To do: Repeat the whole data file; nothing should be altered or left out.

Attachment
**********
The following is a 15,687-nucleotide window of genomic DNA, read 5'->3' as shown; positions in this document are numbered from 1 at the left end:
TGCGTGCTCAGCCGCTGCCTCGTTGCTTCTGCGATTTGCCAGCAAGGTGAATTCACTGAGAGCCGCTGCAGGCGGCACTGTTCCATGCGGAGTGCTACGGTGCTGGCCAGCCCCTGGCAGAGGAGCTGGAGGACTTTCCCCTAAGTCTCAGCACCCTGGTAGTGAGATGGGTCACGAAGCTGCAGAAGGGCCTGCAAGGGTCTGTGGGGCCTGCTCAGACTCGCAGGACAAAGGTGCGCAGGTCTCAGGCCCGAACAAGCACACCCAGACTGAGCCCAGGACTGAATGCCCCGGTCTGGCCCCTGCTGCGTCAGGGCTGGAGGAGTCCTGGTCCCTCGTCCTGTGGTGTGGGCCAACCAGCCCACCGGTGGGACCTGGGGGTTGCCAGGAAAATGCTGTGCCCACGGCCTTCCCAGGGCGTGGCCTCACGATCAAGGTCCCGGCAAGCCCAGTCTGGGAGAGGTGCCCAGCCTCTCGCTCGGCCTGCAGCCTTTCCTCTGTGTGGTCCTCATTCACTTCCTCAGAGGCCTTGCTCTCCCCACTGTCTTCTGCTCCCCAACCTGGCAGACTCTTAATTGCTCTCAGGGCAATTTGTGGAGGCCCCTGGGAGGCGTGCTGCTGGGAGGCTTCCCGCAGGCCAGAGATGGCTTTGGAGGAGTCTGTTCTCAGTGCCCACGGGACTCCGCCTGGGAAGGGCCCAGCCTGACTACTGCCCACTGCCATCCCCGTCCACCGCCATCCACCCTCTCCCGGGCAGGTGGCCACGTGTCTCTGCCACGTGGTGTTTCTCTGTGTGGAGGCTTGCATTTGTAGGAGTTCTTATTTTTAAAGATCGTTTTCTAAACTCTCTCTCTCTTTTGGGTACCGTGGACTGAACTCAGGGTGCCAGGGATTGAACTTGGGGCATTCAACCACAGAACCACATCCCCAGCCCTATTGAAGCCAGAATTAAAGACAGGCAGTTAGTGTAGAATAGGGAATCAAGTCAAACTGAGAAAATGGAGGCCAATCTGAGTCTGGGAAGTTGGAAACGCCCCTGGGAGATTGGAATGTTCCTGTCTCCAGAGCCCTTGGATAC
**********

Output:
The following is a 15,687-nucleotide window of genomic DNA, read 5'->3' as shown; positions in this document are numbered from 1 at the left end:
TGCGTGCTCAGCCGCTGCCTCGTTGCTTCTGCGATTTGCCAGCAAGGTGAATTCACTGAGAGCCGCTGCAGGCGGCACTGTTCCATGCGGAGTGCTACGGTGCTGGCCAGCCCCTGGCAGAGGAGCTGGAGGACTTTCCCCTAAGTCTCAGCACCCTGGTAGTGAGATGGGTCACGAAGCTGCAGAAGGGCCTGCAAGGGTCTGTGGGGCCTGCTCAGACTCGCAGGACAAAGGTGCGCAGGTCTCAGGCCCGAACAAGCACACCCAGACTGAGCCCAGGACTGAATGCCCCGGTCTGGCCCCTGCTGCGTCAGGGCTGGAGGAGTCCTGGTCCCTCGTCCTGTGGTGTGGGCCAACCAGCCCACCGGTGGGACCTGGGGGTTGCCAGGAAAATGCTGTGCCCACGGCCTTCCCAGGGCGTGGCCTCACGATCAAGGTCCCGGCAAGCCCAGTCTGGGAGAGGTGCCCAGCCTCTCGCTCGGCCTGCAGCCTTTCCTCTGTGTGGTCCTCATTCACTTCCTCAGAGGCCTTGCTCTCCCCACTGTCTTCTGCTCCCCAACCTGGCAGACTCTTAATTGCTCTCAGGGCAATTTGTGGAGGCCCCTGGGAGGCGTGCTGCTGGGAGGCTTCCCGCAGGCCAGAGATGGCTTTGGAGGAGTCTGTTCTCAGTGCCCACGGGACTCCGCCTGGGAAGGGCCCAGCCTGACTACTGCCCACTGCCATCCCCGTCCACCGCCATCCACCCTCTCCCGGGCAGGTGGCCACGTGTCTCTGCCACGTGGTGTTTCTCTGTGTGGAGGCTTGCATTTGTAGGAGTTCTTATTTTTAAAGATCGTTTTCTAAACTCTCTCTCTCTTTTGGGTACCGTGGACTGAACTCAGGGTGCCAGGGATTGAACTTGGGGCATTCAACCACAGAACCACATCCCCAGCCCTATTGAAGCCAGAATTAAAGACAGGCAGTTAGTGTAGAATAGGGAATCAAGTCAAACTGAGAAAATGGAGGCCAATCTGAGTCTGGGAAGTTGGAAACGCCCCTGGGAGATTGGAATGTTCCTGTCTCCAGAGCCCTTGGATAC